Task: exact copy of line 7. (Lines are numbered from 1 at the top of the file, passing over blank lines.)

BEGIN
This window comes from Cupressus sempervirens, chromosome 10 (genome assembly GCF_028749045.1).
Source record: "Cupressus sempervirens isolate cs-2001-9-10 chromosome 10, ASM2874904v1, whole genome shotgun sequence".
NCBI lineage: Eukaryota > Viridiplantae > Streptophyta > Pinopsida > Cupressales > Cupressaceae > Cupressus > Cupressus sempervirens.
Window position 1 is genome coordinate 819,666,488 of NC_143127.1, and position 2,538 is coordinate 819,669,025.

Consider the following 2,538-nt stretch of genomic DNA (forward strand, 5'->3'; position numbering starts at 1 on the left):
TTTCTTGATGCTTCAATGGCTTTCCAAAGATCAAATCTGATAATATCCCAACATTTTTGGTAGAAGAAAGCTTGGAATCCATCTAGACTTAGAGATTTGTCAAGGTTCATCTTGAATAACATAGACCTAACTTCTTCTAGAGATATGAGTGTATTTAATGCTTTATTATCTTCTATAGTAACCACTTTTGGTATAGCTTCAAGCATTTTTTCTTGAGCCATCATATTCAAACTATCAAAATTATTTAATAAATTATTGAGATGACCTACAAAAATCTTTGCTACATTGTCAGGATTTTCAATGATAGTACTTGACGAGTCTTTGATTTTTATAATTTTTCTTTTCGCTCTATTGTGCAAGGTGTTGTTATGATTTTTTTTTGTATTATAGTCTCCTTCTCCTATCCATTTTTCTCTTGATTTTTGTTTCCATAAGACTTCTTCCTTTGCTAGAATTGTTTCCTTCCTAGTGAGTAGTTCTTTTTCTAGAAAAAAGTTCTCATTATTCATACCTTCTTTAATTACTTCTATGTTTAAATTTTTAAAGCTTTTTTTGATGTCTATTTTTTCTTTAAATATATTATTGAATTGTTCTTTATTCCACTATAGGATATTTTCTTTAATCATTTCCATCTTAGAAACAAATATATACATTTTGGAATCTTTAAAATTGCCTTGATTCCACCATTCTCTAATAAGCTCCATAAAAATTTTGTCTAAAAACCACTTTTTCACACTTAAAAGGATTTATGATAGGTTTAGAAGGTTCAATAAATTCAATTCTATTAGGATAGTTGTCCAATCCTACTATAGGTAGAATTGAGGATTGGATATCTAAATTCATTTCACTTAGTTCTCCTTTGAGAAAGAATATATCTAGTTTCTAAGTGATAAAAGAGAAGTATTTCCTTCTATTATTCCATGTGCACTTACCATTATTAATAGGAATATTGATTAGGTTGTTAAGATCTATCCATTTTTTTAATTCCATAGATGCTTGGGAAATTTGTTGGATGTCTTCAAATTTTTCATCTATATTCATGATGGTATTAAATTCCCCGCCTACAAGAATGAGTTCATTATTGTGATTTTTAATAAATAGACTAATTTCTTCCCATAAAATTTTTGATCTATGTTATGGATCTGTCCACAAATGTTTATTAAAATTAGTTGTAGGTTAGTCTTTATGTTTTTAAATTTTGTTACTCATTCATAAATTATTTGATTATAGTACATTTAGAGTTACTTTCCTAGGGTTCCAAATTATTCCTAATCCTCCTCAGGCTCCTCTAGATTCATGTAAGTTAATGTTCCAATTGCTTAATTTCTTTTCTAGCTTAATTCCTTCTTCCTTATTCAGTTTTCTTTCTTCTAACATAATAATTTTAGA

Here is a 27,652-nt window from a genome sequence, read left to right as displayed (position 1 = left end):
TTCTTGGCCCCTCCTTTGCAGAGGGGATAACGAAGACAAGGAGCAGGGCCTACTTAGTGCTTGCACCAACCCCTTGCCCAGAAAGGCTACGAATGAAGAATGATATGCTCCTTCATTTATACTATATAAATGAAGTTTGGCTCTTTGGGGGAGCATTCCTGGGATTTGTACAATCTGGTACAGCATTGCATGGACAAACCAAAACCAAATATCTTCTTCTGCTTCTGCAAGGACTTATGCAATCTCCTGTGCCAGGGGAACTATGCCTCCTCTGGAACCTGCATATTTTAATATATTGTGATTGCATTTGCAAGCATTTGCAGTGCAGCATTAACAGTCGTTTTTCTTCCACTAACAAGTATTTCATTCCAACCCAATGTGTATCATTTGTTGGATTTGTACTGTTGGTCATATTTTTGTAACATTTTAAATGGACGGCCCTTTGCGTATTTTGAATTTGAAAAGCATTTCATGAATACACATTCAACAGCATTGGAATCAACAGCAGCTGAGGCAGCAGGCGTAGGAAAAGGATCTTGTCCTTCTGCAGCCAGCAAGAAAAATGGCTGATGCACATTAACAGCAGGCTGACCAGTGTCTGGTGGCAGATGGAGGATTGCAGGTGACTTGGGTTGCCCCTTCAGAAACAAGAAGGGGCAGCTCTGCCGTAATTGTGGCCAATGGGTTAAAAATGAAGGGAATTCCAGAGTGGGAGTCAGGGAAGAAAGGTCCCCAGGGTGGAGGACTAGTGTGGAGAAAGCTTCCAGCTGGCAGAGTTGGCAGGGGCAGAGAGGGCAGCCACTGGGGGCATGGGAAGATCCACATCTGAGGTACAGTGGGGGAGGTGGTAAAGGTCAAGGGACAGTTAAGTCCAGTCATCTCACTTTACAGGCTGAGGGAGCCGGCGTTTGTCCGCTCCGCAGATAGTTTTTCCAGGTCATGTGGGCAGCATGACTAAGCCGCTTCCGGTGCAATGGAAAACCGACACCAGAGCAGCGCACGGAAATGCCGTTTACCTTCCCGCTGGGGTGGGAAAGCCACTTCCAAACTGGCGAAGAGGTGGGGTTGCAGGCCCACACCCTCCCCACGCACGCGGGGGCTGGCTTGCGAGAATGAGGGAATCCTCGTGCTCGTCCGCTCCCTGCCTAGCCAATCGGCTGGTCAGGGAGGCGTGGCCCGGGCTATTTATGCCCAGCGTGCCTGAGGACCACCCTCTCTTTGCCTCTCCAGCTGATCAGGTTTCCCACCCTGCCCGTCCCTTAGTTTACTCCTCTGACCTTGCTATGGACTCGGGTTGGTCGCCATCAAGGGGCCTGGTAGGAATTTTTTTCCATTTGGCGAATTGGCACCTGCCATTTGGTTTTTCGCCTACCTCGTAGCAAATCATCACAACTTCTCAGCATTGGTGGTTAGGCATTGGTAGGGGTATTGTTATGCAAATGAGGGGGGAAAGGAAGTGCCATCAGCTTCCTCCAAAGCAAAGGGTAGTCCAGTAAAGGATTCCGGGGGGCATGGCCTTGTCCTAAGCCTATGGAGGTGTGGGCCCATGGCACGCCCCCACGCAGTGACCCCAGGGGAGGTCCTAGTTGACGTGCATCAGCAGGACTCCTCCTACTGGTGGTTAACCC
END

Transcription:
Here is a 27,652-nt window from a genome sequence, read left to right as displayed (position 1 = left end):